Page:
The most significant outcome of the U.S.-China phase one agreement signed on January 15 is the $200 billion dollars in extra purchases of U.S. goods and services—a full two-thirds increase from 2017 levels in just two years.
Beyond trade, the agreement addresses some—but not all—of the problematic structural issues that formed the basis of the U.S. Trade Representative’s Section 301 investigation and report in March 2018, including commitments on intellectual property protection, monetary policy, tech transfer and market access.
Below is a look back at some of these key issues two years ago before the first tariffs were imposed compared to where we are today. While some areas of the deal suggest significant shifts in Chinese economic practices, others see little change from 2018.
In the run-up to the trade war, China’s IP environment had been improving mainly to the growing demand for better protection by Chinese companies. As early as 2014, the government had opened specialized IP courts and released an action plan to turn China into a “strong IP nation.” Foreign companies on paper were doing better in Chinese courts, although the sample size remained relatively small. Nonetheless, widespread IP infringement, lack of enforcement and onerous burdens of proof continued to be of general concern.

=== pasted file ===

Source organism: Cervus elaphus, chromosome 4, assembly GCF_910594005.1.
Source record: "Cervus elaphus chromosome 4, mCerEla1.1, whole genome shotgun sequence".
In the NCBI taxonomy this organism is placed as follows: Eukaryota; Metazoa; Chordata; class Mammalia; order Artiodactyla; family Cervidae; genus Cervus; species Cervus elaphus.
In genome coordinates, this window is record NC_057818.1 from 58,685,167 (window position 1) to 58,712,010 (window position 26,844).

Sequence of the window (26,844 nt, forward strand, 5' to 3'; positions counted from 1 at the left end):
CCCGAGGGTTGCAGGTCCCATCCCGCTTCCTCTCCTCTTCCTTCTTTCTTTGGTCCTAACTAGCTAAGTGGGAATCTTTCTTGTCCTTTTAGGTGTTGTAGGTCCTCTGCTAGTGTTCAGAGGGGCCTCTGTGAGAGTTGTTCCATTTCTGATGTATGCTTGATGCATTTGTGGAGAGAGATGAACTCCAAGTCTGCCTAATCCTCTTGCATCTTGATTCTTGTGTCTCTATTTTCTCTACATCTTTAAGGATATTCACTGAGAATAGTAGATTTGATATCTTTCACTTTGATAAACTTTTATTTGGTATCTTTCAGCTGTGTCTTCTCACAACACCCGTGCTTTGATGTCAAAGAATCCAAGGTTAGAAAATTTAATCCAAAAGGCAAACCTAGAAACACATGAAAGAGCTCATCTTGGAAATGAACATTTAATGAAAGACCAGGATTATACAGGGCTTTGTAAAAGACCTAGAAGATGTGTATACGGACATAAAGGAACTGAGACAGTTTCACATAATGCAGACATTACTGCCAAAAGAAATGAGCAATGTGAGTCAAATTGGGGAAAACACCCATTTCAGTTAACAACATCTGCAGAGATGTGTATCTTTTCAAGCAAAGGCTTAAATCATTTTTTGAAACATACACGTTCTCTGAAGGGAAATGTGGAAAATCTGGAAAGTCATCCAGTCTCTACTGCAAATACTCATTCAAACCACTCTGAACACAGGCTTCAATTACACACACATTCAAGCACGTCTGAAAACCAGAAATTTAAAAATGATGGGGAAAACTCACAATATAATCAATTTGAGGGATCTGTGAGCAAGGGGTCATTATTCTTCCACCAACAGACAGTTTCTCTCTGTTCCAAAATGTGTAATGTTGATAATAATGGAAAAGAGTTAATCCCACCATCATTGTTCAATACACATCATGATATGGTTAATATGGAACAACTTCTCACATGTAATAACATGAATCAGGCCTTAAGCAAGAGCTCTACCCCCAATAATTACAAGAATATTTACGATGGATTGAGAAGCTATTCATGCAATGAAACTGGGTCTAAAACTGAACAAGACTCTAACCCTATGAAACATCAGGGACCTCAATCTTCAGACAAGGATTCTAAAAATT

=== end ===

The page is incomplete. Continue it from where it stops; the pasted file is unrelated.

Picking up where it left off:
The phase one agreement contains a range of commitments across trademark, trade secrets and counterfeiting. There are also specific provisions to protect pharmaceutical IP and harsher penalties for IP infringement and theft. Significant changes in the administrative process are also included, such as a shift in the burden of proof onto the accused party in civil cases, as well as measures to simplify the transfer of enforcement from administrative to criminal authorities.
The provisions included in the phase one deal are beyond what would be expected from China’s own efforts to improve IP protection. If implemented and enforced as written through an action plan expected 30 days after the deal’s entering into force, this marks a critical moment in Beijing’s IP regime and another step in achieving the national goal of fostering an innovative economy.
The opening of China’s financial sector has been a long-term goal for the Chinese government. China’s central bank has released an incremental number of policies to open up the sector. In November 2017, the government announced the removal of limits on foreign ownership of banks and allowed foreign controlling stakes of securities firms and fund houses by raising ownership caps to 51% from 49% (and scrapped after three years). Additional openings would come incrementally over the next two years.
The phase one deal includes across-the-board opening of financial services to foreign companies, including banking, credit rating, e-payments, asset management, insurance and securities firms. The commitments in the financial sector are in line with previous government announcements that ownership limits would be scrapped in 2020.